Principle of 90/90 data use. Being able to act on real-time or near real-time operational data can have significant advantages. According to the 90/90 data-use principle, a majority of stored data, as high as 90 percent, is seldom accessed after 90 days (except for auditing purposes). Put another way, roughly 90 percent of data lose most of their value after three months.

Principle of data in context. The capability to capture, process, format, and distribute data in near real-time or faster requires a huge investment in data management architecture and infrastructure to link remote POS systems to data storage, data analysis systems, and reporting applications. The investment can be justified on the principle that data must be integrated, processed, analyzed, and formatted into “actionable information.” End users need to see data in a meaningful format and context if the data are to guide their decisions and plans.

 

7. Master data management (MDM) is a process whereby companies integrate data from various sources or enterprise applications to provide a more complete or unified view of an entity (customer, product, etc.) Although vendors may claim that their MDM solution creates “a single version of the truth,” this claim probably is not true. In reality, MDM cannot create a single unified version of the data because constructing a completely unified view of all master data simply is not possible. Realistically, MDM consolidates data from various data sources into a master reference file, which then feeds data back to the applications, thereby creating accurate and consistent data across the enterprise.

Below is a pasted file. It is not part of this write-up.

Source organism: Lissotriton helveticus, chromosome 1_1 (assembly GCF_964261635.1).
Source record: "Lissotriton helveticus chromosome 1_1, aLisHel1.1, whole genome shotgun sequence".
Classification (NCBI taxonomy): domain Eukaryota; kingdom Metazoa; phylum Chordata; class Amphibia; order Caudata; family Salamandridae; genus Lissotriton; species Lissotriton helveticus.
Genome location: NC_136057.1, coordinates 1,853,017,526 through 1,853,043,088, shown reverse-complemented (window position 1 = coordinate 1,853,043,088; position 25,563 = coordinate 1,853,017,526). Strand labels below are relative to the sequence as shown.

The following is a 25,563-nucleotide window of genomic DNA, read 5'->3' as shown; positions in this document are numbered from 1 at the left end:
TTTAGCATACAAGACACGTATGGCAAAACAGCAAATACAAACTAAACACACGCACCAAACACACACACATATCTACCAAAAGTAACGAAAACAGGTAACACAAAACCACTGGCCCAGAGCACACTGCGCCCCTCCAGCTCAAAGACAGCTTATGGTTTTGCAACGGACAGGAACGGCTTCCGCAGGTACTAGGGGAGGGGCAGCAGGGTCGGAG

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Copyright © 2015 John Wiley & Sons, Inc. All rights reserved.

Learning Objectives

Data Warehouse and Big Data Analytics

Data and Text Mining

Business Intelligence

Electronic Records Management

Database Management Systems

Data Warehouse and Big Data Analytics

Market share

Percentage of total sales in a market captured by a brand, product, or company.

Operating Margin

A measure of the percent of a company’s revenue left over after paying variable costs: wages, raw materials, etc.

Increased margins mean earning more per dollar of sales.

The higher the operating margin, the better.

Chapter 3

Copyright © 2015 John Wiley & Sons, Inc. All rights reserved.